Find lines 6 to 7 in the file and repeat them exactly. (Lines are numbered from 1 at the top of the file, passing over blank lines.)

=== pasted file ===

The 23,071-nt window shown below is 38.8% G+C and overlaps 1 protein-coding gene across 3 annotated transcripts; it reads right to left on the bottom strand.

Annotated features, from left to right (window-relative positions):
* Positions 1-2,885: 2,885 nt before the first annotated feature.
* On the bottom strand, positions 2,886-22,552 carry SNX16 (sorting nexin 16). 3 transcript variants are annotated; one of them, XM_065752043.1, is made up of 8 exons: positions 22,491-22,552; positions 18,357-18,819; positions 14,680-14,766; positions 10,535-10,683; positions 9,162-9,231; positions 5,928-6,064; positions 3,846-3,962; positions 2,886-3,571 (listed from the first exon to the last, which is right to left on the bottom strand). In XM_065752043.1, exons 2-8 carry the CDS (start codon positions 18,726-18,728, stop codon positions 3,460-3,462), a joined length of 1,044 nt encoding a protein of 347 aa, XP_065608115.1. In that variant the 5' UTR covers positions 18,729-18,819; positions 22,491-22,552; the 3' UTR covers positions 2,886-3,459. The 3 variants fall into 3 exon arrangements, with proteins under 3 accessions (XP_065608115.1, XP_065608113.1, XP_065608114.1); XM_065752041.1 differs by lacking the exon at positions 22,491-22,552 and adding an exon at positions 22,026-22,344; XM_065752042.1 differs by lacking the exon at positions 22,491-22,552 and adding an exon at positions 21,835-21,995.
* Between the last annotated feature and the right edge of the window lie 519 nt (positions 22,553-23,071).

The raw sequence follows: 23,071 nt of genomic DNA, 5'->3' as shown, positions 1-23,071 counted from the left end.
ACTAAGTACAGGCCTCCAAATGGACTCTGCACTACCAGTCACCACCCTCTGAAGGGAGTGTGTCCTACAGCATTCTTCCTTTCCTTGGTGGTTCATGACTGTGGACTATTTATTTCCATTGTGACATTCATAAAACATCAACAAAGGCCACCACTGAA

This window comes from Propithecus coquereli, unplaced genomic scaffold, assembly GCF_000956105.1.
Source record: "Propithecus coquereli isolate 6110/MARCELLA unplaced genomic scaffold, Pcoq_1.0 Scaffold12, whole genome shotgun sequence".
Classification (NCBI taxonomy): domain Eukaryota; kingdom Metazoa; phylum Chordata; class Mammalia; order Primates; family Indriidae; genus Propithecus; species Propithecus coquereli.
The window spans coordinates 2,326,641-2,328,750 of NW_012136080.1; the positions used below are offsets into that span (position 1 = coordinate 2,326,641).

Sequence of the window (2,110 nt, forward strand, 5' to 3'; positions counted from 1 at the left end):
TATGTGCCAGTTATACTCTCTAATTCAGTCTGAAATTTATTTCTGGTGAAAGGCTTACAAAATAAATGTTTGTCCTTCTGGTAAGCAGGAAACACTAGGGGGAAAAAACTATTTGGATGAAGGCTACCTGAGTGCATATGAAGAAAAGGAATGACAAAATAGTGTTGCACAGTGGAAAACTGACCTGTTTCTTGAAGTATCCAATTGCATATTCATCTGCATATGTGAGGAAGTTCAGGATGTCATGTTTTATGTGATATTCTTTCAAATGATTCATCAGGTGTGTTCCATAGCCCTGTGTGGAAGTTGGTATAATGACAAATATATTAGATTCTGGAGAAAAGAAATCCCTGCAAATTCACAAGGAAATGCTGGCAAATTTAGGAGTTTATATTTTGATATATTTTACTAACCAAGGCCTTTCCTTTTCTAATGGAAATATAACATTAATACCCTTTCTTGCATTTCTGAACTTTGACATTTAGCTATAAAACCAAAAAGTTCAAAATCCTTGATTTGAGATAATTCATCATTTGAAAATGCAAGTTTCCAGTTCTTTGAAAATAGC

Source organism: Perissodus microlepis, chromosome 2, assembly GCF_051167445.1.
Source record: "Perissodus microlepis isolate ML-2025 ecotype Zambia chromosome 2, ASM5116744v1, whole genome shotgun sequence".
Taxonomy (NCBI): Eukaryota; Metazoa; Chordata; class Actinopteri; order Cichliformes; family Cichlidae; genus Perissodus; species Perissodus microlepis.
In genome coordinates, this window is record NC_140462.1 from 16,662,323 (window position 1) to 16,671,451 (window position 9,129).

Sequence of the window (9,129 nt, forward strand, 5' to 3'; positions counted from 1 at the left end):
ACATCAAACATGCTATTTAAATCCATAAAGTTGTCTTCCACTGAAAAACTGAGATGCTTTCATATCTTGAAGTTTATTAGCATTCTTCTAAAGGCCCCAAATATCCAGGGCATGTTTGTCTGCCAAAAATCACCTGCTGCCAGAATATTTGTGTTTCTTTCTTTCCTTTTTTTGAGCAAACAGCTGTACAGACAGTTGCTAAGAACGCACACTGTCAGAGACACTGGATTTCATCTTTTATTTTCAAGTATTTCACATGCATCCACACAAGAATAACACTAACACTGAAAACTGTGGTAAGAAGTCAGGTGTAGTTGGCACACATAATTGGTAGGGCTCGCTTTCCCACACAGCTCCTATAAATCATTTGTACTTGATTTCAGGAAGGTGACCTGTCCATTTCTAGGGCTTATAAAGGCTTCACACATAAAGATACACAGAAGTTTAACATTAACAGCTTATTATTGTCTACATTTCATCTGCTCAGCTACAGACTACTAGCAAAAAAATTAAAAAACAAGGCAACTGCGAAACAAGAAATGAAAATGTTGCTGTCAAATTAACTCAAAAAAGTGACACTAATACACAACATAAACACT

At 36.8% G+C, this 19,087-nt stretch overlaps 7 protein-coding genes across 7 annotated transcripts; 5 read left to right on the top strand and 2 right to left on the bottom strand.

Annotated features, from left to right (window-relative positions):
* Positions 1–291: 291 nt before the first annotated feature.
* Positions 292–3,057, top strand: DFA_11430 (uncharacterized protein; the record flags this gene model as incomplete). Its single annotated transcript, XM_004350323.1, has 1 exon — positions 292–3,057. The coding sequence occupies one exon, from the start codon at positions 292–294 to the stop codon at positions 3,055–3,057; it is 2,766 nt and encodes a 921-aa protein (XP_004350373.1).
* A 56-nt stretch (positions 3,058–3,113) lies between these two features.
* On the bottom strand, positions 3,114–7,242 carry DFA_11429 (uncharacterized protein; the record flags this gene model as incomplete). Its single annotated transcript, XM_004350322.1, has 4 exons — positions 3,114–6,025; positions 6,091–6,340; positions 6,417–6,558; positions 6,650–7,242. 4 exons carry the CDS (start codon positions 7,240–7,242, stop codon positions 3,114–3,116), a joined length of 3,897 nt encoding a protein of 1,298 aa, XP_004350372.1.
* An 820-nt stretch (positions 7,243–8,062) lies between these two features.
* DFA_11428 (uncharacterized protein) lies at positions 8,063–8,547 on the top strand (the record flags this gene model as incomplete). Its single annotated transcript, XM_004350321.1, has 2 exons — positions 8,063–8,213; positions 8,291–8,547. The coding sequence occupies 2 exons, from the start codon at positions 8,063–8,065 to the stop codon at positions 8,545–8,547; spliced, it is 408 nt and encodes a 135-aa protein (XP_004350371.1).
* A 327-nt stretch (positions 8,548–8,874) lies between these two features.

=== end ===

The raw sequence follows: 23,071 nt of genomic DNA, 5'->3' as shown, positions 1-23,071 counted from the left end.
ACTAAGTACAGGCCTCCAAATGGACTCTGCACTACCAGTCACCACCCTCTGAAGGGAGTGTGTCCTACAGCATTCTTCCTTTCCTTGGTGGTTCATGACTGTGGACTATTTATTTCCATTGTGACATTCATAAAACATCAACAAAGGCCACCACTGAA